In view of these results, we tested the suitability of this method for analyzing LOH at the RB1 locus in patients with osteosarcoma, a childhood tumor related closely to retinoblastoma (32). Gross deletions in the RB1 locus have been associated with a poor prognosis in osteosarcoma patients, so this analysis could aid in the management of patients with this aggressive tumor (11). In one of the three patients analyzed, LOH for three RB1 markers (D13S284, Rbi2, and RB1.20 ) was evident in the tumor DNA (Fig. 4), and the other marker (D13S262) was noninformative, indicating that our method can be applied successfully to the assessment of LOH in osteosarcoma.
The method described herein presents several advantages with respect to conventional Southern blot or PCR restriction fragment length polymorphism analysis for linkage studies. First, our technique is comparatively faster and simpler than restriction fragment length polymorphism analysis, which requires high-molecular weight DNA isolation and Southern blot hybridization with radioactive probes. In our procedure, DNA appropriate for PCR-based analysis can be purified in only 2 hours using commercially available kits, which, in addition, avoid the use of hazardous components such as phenol. Amplification of target microsatellites takes less than 4 hours, including the agarose electrophoretic control. The last step, capillary electrophoresis and fragment analysis, takes less than 2 hours. Second, and as a consequence of the marked reduction in labor, the described procedure is less expensive than other protocols. Third, as shown in this article, the combination of four highly informative microsatellite markers is suitable for most genotyping studies involving the RB1 locus. Indeed, with the exclusion of one patient from a family with a high consanguinity rate, three markers were found to be informative in all cases, and all four markers were informative in 69% of cases. Thus, in most of the cases, complete genotype and accurate genetic counseling can be provided within 2 to 3 days after receipt of blood samples.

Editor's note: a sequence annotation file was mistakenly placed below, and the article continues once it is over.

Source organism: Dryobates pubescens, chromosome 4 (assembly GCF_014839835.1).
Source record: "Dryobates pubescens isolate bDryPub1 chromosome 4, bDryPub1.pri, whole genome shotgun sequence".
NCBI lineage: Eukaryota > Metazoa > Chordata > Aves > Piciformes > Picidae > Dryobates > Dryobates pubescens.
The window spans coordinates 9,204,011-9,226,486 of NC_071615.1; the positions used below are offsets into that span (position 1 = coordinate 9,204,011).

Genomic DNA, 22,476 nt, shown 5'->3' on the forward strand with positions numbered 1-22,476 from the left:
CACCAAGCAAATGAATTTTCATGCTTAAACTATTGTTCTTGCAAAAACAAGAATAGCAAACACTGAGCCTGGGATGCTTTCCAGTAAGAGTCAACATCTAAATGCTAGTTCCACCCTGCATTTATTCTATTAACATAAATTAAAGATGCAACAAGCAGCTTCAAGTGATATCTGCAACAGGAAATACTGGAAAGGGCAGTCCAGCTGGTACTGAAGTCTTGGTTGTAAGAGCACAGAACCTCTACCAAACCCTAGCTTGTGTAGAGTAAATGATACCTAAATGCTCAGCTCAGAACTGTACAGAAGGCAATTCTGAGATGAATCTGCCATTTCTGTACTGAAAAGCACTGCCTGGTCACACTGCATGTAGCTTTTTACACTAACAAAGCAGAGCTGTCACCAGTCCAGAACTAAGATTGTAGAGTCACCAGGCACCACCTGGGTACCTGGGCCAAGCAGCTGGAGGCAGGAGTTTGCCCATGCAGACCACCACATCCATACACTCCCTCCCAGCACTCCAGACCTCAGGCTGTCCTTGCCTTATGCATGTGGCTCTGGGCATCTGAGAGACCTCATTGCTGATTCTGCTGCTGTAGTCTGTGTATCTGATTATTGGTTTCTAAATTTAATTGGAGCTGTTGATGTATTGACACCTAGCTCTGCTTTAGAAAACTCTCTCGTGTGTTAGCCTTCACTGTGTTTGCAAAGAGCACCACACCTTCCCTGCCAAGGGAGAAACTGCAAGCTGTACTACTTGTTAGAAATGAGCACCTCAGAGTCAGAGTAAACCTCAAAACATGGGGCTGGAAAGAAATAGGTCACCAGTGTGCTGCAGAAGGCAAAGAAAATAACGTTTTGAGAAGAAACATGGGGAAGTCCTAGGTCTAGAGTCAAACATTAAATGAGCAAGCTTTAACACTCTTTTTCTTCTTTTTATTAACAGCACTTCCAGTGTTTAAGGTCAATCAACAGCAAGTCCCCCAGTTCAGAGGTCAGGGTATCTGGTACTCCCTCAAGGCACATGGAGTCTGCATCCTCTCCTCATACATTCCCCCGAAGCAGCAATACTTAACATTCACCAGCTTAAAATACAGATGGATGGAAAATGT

In addition to linkage analysis, the method is also appropriate for the detection of large RB1 deletions in hereditary retinoblastoma. Because most of the large RB1 deletions involve introns 2 and/or 20 (1,3,9,15–17,30), a similar proportion should be detected with our microsatellite methodology, provided a parental blood sample is available. In fact, the proportion of deletions detected in our series (two of 12 hereditary cases, or 17%) was close to the 16% germinal deletions reported in a larger series using Southern blot analysis with several DNA probes (17). In that study, abnormal restriction fragments were observed in only 20% of the deletions and, therefore, a densitometric analysis was required to evaluate most of the Southern blot results. In this respect our method also improves on the Southern blot-based assays because it avoids the uncertainties inherent in densitometric scanning. The same arguments justify the use of our methodology for LOH detection in RB1-dependent tumors, such as osteosarcoma, breast carcinoma, small cell lung carcinoma, and others (10).
In summary, our microsatellite methodology can be applied to the molecular diagnostic procedure for analyzing RB1-related diseases. Genotyping is essential for identification of carriers and genetic counseling in familiar retinoblastoma, and this linkage analysis also scans for large mutations. In these patients, further mutation analysis (PCR and single-strand conformation polymorphism, direct sequencing) would be needed only for the detection of a founder mutation in a pedigree. In sporadic (hereditary nonfamilial) retinoblastoma, genotyping is irrelevant but the microsatellite analysis is important to the detection of large deletions, and functions as prescreening in the search of mutations that help to determine the risk in offspring. Microsatellite analysis can also be applied to screen for prognostic or pathogenic RB1 deletions in tumors such as osteosarcoma, breast carcinoma, or small cell lung tumors. In all these cases, the method described in this study provides a rapid and reliable alternative to Southern blot-based methodologies. Moreover, the assay conditions and technology involved can be implemented at a low cost in any clinical laboratory with normal molecular biology equipment.
The authors are grateful for the able technical assistance of Ms Paloma Nebreda. J.A. held postdoctoral fellowship from Rhône Poulenç Rourer and Comunidad de Madrid. M.M. held a graduate student fellowship from the Universidad Autónoma de Madrid.